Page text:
Did you know?
Science Fiction or Science Fact: A person can hold their breath longer than 6 minutes.
Fact! When I first started writing about Caryn, a girl who could hold her breath under water, I had her holding her breath for about 12 minutes. Which is 9 minutes longer than the average person can go without oxygen, at least this is what I thought. Then I did some research and what I found surprised me. In 2008 a man named David Blaine held his breath for 17 minutes! Here is the Time magazine article about it. Blaine accomplished this by training hard for months and breathing a lot of oxygen (although medical science is still not sure how these activities could effect the brain over the long term and this should not be tried without a professional or parent present). But Blaine is not the only one to hold his breath for a long period of time. In 2010 a new record of 19 minutes 21 seconds was set by Peter Colat. Article link here. There are also breath holding competitions where the competitors don't breath pure oxygen beforehand, unlike Blaine who breathed oxygen prior to holding his breath to help him last longer under the water. But even without long periods of pure oxygen these times go longer than 6 minutes and each year seems to provide a new record.
Cool huh! Needless to say, after discovering this, I had to change the length of time Caryn was able to hold her breath from 12 minutes to over 30 minutes just to push the boundries of what the human body could be capable of. However, I left Kai's time closer to these records just in case the average human in the future starts holding their breath longer too.
Fun Facts Behind the Scenes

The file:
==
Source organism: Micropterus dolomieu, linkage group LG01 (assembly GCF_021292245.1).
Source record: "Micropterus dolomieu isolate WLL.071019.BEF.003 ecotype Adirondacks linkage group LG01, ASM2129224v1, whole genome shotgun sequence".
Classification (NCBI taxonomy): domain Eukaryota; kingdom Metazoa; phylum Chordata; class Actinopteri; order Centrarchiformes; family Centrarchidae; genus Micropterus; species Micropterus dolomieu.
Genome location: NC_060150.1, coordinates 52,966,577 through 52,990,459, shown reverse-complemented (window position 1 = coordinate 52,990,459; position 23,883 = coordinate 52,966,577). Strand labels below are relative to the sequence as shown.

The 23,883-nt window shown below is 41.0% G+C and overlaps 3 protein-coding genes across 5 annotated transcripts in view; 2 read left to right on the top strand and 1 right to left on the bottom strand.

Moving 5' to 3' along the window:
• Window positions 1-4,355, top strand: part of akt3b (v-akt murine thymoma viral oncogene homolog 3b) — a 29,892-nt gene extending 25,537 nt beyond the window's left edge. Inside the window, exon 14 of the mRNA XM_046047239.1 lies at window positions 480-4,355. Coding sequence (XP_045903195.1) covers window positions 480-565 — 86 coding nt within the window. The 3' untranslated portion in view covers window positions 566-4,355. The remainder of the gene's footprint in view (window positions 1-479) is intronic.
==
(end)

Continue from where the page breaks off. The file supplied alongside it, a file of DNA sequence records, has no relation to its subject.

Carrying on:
During the writing process for The White Lilac, I went through three different endings. In the original verion Caryn died, but I soon realized that wasn't going to work. However, I didn't want to play things too safe so in the next version Kai died. This was the ending I worked toward for several years and it's one of the main reasons why Caryn's voice is in present tense and Kai's is in past tense. It was to be a subtle clue for what was to come. But in the process of ironing out some other plot issues, I decided he didn't need to die and the published ending was born.
In one of the earlier drafts, Caryn and the other girls are taken care of by a woman named Mother Nancy, a lovable round woman who was dating a security guard. There were several tearful goodbyes in her scenes and I ended up cutting her, but she makes a cameo appearance in the video Kai watches.
Jigger, the name for the fish, comes from the Uzbek language. It is their color for brown, or as I was told, literally means liver colored. Originally I was going to call the fish livers, but that looked too much like the word 'live' so I used the Uzbek word instead, although the spelling may be different.